Darius decided to appoint 120 satraps over the kingdom, stationed throughout the realm, and over them three administrators, including Daniel. These satraps would be accountable to them so that the king would not be defrauded. Daniel distinguished himself above the administrators and satraps because he had an extraordinary spirit, so the king planned to set him over the whole realm. The administrators and satraps, therefore, kept trying to find a charge against Daniel regarding the kingdom. But they could find no charge or corruption, for he was trustworthy, and no negligence or corruption was found in him. Then these men said, “We will never find any charge against this Daniel unless we find something against him concerning the law of his God.”
So the administrators and satraps went together to the king and said to him, “May King Darius live forever. All the administrators of the kingdom — the prefects, satraps, advisers, and governors — have agreed that the king should establish an ordinance and enforce an edict that, for thirty days, anyone who petitions any god or man except you, the king, will be thrown into the lions’ den. Therefore, Your Majesty, establish the edict and sign the document so that, as a law of the Medes and Persians, it is irrevocable and cannot be changed.” So King Darius signed the written edict.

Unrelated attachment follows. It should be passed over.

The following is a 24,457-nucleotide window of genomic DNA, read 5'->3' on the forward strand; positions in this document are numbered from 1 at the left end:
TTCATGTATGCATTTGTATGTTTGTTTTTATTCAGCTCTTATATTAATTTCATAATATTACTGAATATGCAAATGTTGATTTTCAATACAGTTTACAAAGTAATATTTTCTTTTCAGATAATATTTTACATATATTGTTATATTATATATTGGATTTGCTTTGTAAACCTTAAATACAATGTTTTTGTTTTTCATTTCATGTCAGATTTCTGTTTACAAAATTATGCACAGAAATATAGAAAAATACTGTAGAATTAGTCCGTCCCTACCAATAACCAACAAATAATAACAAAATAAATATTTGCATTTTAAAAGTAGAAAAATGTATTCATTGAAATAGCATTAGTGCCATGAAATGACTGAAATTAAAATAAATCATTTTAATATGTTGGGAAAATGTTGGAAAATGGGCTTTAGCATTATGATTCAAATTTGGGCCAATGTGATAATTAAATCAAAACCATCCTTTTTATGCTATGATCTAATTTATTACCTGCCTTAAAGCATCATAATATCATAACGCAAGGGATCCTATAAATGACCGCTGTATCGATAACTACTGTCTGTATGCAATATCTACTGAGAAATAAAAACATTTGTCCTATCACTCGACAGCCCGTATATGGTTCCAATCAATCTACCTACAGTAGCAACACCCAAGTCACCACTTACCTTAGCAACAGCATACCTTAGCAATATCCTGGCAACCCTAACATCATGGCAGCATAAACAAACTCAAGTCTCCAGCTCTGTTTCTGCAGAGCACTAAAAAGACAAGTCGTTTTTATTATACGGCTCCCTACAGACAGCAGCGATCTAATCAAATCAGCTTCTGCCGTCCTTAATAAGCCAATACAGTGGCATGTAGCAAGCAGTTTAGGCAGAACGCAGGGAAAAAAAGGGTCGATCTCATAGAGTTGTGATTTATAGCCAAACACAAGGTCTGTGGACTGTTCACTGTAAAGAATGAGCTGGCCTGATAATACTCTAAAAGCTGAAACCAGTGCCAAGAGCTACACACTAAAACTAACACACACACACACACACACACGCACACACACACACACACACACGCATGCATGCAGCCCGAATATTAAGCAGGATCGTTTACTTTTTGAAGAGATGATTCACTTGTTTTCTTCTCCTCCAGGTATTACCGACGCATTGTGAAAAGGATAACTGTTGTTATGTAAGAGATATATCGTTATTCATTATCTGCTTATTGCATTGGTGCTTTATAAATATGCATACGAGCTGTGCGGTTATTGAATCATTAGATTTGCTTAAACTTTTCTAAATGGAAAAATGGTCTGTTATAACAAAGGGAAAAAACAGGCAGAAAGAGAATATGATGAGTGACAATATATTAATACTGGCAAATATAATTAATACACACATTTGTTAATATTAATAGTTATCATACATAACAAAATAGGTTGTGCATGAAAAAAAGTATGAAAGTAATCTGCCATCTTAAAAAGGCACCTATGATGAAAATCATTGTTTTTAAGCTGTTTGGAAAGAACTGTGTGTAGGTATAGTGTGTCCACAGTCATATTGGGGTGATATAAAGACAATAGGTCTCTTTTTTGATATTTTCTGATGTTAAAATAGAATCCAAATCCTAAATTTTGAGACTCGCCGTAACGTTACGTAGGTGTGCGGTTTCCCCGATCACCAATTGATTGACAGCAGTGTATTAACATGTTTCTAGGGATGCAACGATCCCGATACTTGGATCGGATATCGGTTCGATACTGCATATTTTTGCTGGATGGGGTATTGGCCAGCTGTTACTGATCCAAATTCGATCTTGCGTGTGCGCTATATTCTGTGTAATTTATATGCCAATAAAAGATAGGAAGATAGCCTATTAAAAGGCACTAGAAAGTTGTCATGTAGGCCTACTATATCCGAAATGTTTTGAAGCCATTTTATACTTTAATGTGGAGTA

When Daniel learned that the document had been signed, he went into his house. The windows in its upstairs room opened toward Jerusalem, and three times a day he got down on his knees, prayed, and gave thanks to his God, just as he had done before. Then these men went as a group and found Daniel petitioning and imploring his God. So they approached the king and asked about his edict: “Didn’t you sign an edict that for thirty days any person who petitions any god or man except you, the king, will be thrown into the lions’ den?”
The king answered, “As a law of the Medes and Persians, the order stands and is irrevocable.”
Then they replied to the king, “Daniel, one of the Judean exiles, has ignored you, the king, and the edict you signed, for he prays three times a day.” As soon as the king heard this, he was very displeased; he set his mind on rescuing Daniel and made every effort until sundown to deliver him.
Then these men went together to the king and said to him, “You know, Your Majesty, that it is a law of the Medes and Persians that no edict or ordinance the king establishes can be changed.”
So the king gave the order, and they brought Daniel and threw him into the lions’ den. The king said to Daniel, “May your God, whom you continually serve, rescue you!” A stone was brought and placed over the mouth of the den. The king sealed it with his own signet ring and with the signet rings of his nobles, so that nothing in regard to Daniel could be changed. Then the king went to his palace and spent the night fasting. No diversions were brought to him, and he could not sleep.
At the first light of dawn the king got up and hurried to the lions’ den. When he reached the den, he cried out in anguish to Daniel. “Daniel, servant of the living God,” the king said, “has your God, whom you continually serve, been able to rescue you from the lions?”
Then Daniel spoke with the king: “May the king live forever. My God sent his angel and shut the lions’ mouths; and they haven’t harmed me, for I was found innocent before him. And also before you, Your Majesty, I have not done harm.”
The king was overjoyed and gave orders to take Daniel out of the den. When Daniel was brought up from the den, he was found to be unharmed, for he trusted in his God.